The key points of the analysis are as follows:

  • The Hungarian government desperately tries to present Angela Merkel’s visit as a great success. From a diplomatic aspect, the joint press conference by the German chancellor and the Hungarian prime minister revealed some disagreements over the concept of illiberal democracy, the treatment of NGO-s and the media. Speaking about the Ukrainian crisis the chancellor emphasized twice how important it was that Hungary re-started the gas transport to Ukraine.
  • Following the political fiasco, the government’s propaganda machine resorted a controversial PR stunt to shift the focus from the political criticism to the successful business agreements made during the negotiations. However, the leaked information about a new BMW manufacturing plant and the expansion of the existing Mercedes Benz plant was soon denied by both companies. Sources present at the meeting of the German chancellor and top executives of German companies in Hungary contradicted the government’s assessment: company leaders expressed their deep concerns about the business environment in Hungary.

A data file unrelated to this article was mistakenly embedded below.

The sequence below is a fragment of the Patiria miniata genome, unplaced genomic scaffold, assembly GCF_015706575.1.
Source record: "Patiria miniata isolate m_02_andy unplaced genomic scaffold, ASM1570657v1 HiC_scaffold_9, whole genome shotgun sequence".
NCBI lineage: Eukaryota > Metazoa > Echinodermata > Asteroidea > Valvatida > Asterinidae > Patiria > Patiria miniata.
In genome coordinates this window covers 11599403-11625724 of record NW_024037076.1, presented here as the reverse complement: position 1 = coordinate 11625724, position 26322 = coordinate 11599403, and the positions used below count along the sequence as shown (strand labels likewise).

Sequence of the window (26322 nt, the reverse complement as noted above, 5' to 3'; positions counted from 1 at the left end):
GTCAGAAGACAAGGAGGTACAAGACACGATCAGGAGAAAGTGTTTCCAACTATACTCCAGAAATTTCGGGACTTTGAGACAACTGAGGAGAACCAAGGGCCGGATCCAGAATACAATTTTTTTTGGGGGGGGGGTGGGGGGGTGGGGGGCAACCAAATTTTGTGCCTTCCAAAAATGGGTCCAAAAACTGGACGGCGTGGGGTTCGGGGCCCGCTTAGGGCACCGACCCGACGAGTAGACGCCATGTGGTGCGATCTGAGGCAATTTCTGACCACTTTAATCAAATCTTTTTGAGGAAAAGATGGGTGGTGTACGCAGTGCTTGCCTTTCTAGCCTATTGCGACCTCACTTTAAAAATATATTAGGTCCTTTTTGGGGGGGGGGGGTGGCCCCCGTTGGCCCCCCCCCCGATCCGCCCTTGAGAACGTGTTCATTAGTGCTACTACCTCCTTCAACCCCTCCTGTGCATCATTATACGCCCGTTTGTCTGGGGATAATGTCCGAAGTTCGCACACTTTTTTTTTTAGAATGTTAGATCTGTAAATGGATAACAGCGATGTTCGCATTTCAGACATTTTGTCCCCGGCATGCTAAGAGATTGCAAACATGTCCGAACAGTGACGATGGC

• According to Political Capital, the tone of the chancellor’s remarks was more scathing than anticipated. Though the visit was a political failure for the Hungarian government, the German side can claim some clear credits. First, it is very likely that the Hungarian state will buy a bigger stake in a power plant owned by RWE, and the German company can expect a generous offer, similar to the buy-out of MKB bank from Bayerische Landesbank. In the near future, the government plans to amend the controversial truck-tracking system (EKÁER) introduced earlier this year to prevent cross-border VAT evasion.
  • It is still not clear whether Siemens would participate in the highly controversial Paks2 nuclear plant project – the company has yet to commented such speculation.  Furthermore, if BMW does not choose Hungary as the location of its new plant and the government’s leaked information turns out to be a hoax, it will further damage the credibility of the government domestically.
  • As far as foreign policy is concerned, it is still opaque whether Orbán is ready to confront Russia and support further sanctions against Russia to regain some of his lost credibility in the West — while a gas deal between Hungary and Russia should be completed this year and it provides the Russian side a comfortable bargaining position for the upcoming Orbán-Putin meeting. 

Read the Flash Report here.